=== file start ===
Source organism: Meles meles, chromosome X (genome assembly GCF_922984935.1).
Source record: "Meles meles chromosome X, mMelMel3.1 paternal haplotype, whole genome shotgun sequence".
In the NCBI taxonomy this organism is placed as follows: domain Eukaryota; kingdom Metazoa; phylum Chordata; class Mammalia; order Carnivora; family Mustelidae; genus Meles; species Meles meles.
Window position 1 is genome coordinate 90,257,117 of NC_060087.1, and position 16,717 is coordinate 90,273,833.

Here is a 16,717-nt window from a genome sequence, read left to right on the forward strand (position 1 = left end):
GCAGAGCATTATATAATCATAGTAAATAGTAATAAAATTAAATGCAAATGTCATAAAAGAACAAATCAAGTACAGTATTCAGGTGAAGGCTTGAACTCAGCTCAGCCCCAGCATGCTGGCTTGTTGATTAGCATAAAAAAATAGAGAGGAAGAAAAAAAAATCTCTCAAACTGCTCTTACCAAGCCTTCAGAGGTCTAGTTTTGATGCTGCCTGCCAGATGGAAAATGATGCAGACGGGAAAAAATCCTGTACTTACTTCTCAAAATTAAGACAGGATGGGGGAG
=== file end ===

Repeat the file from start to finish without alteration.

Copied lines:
Source organism: Meles meles, chromosome X (genome assembly GCF_922984935.1).
Source record: "Meles meles chromosome X, mMelMel3.1 paternal haplotype, whole genome shotgun sequence".
In the NCBI taxonomy this organism is placed as follows: domain Eukaryota; kingdom Metazoa; phylum Chordata; class Mammalia; order Carnivora; family Mustelidae; genus Meles; species Meles meles.
Window position 1 is genome coordinate 90,257,117 of NC_060087.1, and position 16,717 is coordinate 90,273,833.

Here is a 16,717-nt window from a genome sequence, read left to right on the forward strand (position 1 = left end):
GCAGAGCATTATATAATCATAGTAAATAGTAATAAAATTAAATGCAAATGTCATAAAAGAACAAATCAAGTACAGTATTCAGGTGAAGGCTTGAACTCAGCTCAGCCCCAGCATGCTGGCTTGTTGATTAGCATAAAAAAATAGAGAGGAAGAAAAAAAAATCTCTCAAACTGCTCTTACCAAGCCTTCAGAGGTCTAGTTTTGATGCTGCCTGCCAGATGGAAAATGATGCAGACGGGAAAAAATCCTGTACTTACTTCTCAAAATTAAGACAGGATGGGGGAG